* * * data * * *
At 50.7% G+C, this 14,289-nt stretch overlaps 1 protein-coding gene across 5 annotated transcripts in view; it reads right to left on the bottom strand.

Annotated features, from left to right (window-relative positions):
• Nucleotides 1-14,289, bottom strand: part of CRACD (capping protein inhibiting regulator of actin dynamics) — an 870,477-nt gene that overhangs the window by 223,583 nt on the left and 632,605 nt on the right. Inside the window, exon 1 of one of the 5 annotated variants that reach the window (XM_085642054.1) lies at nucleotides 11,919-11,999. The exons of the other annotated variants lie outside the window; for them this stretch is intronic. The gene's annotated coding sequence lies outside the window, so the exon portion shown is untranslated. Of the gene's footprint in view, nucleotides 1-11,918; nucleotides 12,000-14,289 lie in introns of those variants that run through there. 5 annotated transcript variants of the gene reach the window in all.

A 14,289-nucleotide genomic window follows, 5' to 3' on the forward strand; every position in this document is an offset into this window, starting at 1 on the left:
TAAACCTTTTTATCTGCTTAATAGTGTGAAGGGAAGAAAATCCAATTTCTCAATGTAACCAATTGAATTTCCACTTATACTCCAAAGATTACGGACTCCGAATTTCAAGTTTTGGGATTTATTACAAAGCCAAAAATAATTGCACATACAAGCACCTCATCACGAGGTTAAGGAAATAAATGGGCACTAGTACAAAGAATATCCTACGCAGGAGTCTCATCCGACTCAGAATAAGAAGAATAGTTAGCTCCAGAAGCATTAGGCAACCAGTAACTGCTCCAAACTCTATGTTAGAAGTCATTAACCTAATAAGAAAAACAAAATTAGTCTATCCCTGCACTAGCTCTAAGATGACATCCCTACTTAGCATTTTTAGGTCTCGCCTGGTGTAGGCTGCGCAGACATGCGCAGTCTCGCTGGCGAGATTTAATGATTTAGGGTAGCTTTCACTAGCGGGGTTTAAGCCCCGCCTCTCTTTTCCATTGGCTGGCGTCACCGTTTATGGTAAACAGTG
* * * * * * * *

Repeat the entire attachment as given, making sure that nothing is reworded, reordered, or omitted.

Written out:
At 50.7% G+C, this 14,289-nt stretch overlaps 1 protein-coding gene across 5 annotated transcripts in view; it reads right to left on the bottom strand.

Annotated features, from left to right (window-relative positions):
• Nucleotides 1-14,289, bottom strand: part of CRACD (capping protein inhibiting regulator of actin dynamics) — an 870,477-nt gene that overhangs the window by 223,583 nt on the left and 632,605 nt on the right. Inside the window, exon 1 of one of the 5 annotated variants that reach the window (XM_085642054.1) lies at nucleotides 11,919-11,999. The exons of the other annotated variants lie outside the window; for them this stretch is intronic. The gene's annotated coding sequence lies outside the window, so the exon portion shown is untranslated. Of the gene's footprint in view, nucleotides 1-11,918; nucleotides 12,000-14,289 lie in introns of those variants that run through there. 5 annotated transcript variants of the gene reach the window in all.

A 14,289-nucleotide genomic window follows, 5' to 3' on the forward strand; every position in this document is an offset into this window, starting at 1 on the left:
TAAACCTTTTTATCTGCTTAATAGTGTGAAGGGAAGAAAATCCAATTTCTCAATGTAACCAATTGAATTTCCACTTATACTCCAAAGATTACGGACTCCGAATTTCAAGTTTTGGGATTTATTACAAAGCCAAAAATAATTGCACATACAAGCACCTCATCACGAGGTTAAGGAAATAAATGGGCACTAGTACAAAGAATATCCTACGCAGGAGTCTCATCCGACTCAGAATAAGAAGAATAGTTAGCTCCAGAAGCATTAGGCAACCAGTAACTGCTCCAAACTCTATGTTAGAAGTCATTAACCTAATAAGAAAAACAAAATTAGTCTATCCCTGCACTAGCTCTAAGATGACATCCCTACTTAGCATTTTTAGGTCTCGCCTGGTGTAGGCTGCGCAGACATGCGCAGTCTCGCTGGCGAGATTTAATGATTTAGGGTAGCTTTCACTAGCGGGGTTTAAGCCCCGCCTCTCTTTTCCATTGGCTGGCGTCACCGTTTATGGTAAACAGTG